The benefits in survival for treating HIV with antiretroviral therapy appear to differ by both gender and ethnicity.
Online PR News – 12-November-2009 – – Boston, MA - Over the past decade, treatment with antiretroviral therapy (ART) has produced striking survival gains for those infected with the human immunodeficiency virus (HIV) in the United States. Yet the benefits in survival appear to differ by both gender and ethnicity, according to researchers from Brigham and Women’s Hospital (BWH), Massachusetts General Hospital (MGH) and their colleagues. The study is based on a comprehensive computer simulation model of HIV developed by the “Cost-effectiveness of Preventing AIDS Complications (“CEPAC”) team, and was led by Elena Losina, PhD, researcher at BWH. These findings appear online in Clinical Infectious Diseases and in the November 15, 2009 print issue.
Having identified an effective therapy for HIV, many of the current challenges for treatment now focus on HIV testing and linking people to care, as well as helping them to remain in care after beginning therapy. The goal of the study was to assess survival with effective HIV therapy, compared to survival in people without HIV.
The researchers used the CEPAC model, which employs the most up-to-date data on HIV disease and therapy to forecast disease progression and survival. They found that for people in the United States living without HIV, life expectancy beginning at age 33 is an additional 43 years. High risk behavior, such as substance abuse, on average, accounts for an 8 year reduction in life expectancy. HIV infection itself reduces life expectancy by an additional 12 years and a late start or premature discontinuation of HIV treatment further reduces life expectancy by 23 years.
Researchers also found that reduction in life expectancy in HIV-infected individuals differ between race and sex, with an overall higher risk for HIV contraction in women. Such differences are mostly due to differential risk profiles as well as different time of ART initiation and prematurely stopping treatment. Furthermore, the impact of risk behaviors appeared greater in Hispanic and Black women with HIV, with these women experiencing greater survival losses than White women with HIV. “These disparities highlight the need to focus more attention on those in the higher at-risk groups for contracting HIV, and emphasizing care for those with HIV and are part of the populations that are not receiving immediate and long-term care,” said Dr. Losina.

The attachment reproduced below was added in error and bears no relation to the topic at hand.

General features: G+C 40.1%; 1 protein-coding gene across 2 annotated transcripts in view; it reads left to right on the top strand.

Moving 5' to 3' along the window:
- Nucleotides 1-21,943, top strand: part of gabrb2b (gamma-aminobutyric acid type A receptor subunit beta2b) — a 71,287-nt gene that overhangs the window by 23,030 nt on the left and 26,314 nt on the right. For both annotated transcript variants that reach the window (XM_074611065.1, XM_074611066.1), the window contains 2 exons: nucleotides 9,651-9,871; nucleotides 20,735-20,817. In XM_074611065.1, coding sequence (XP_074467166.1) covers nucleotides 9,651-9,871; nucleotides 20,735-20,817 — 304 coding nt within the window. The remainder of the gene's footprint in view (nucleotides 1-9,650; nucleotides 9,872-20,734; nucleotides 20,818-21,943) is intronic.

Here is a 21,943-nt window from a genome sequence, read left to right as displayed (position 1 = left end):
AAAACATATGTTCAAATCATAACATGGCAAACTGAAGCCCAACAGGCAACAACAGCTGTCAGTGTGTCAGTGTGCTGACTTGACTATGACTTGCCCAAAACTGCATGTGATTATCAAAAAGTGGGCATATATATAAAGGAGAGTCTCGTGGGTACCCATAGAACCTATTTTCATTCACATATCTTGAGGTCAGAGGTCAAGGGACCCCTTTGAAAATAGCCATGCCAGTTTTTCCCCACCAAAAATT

“There is a critical need for people with HIV to begin care in a timely way and to remain in care,” adds Kenneth A. Freedberg, MD, MSc, director of the HIV Clinical Research Program at MGH, and senior study author of the report. . “HIV testing for all adults in the United States, as currently recommended, with effective linkage to care, will have important survival benefits.”
Study co-authors include Bruce Schackman, PhD from Weill-Cornell Medical College, Sara Sadownick, MPH, Rochelle P. Walensky, MD, MPH, John Chiosi, Wendy Aaronson, MPH, from Massachusetts General Hospital, Kelly A. Gebo, MD, MPH, Perrin L. Hicks and Richard D. Moore, MD, MPH from Johns Hopkins University School of Medicine, Milton C. Weinstein, PhD from Harvard School of Public Health, and A. David Paltiel, PhD from Yale University School of Medicine.
The study was funded by the National Institute of Allergy and Infectious Diseases, the National Institute of Mental Health, the National Institute on Drug Abuse, the Agency for Healthcare Research and Quality, the Doris Duke Charitable Foundation, and Johns Hopkins University.
About Brigham and Women's Hospital:-
Brigham and Women's Hospital (BWH) is a 777-bed nonprofit teaching affiliate of Harvard Medical School and a founding member of Partners HealthCare, an integrated health care delivery network. In July of 2008, the hospital opened the Carl J. and Ruth Shapiro Cardiovascular Center, the most advanced center of its kind. BWH is committed to excellence in patient care with expertise in virtually every specialty of medicine and surgery. The BWH medical preeminence dates back to 1832, and today that rich history in clinical care is coupled with its national leadership in quality improvement and patient safety initiatives and its dedication to educating and training the next generation of health care professionals. Through investigation and discovery conducted at its Biomedical Research Institute (BRI), BWH is an international leader in basic, clinical and translational research on human diseases, involving more than 860 physician-investigators and renowned biomedical scientists and faculty supported by more than $416 M in funding. BWH is also home to major landmark epidemiologic population studies, including the Nurses' and Physicians' Health Studies and the Women's Health Initiative. For more information about BWH, please visit http://www.brighamandwomens.org/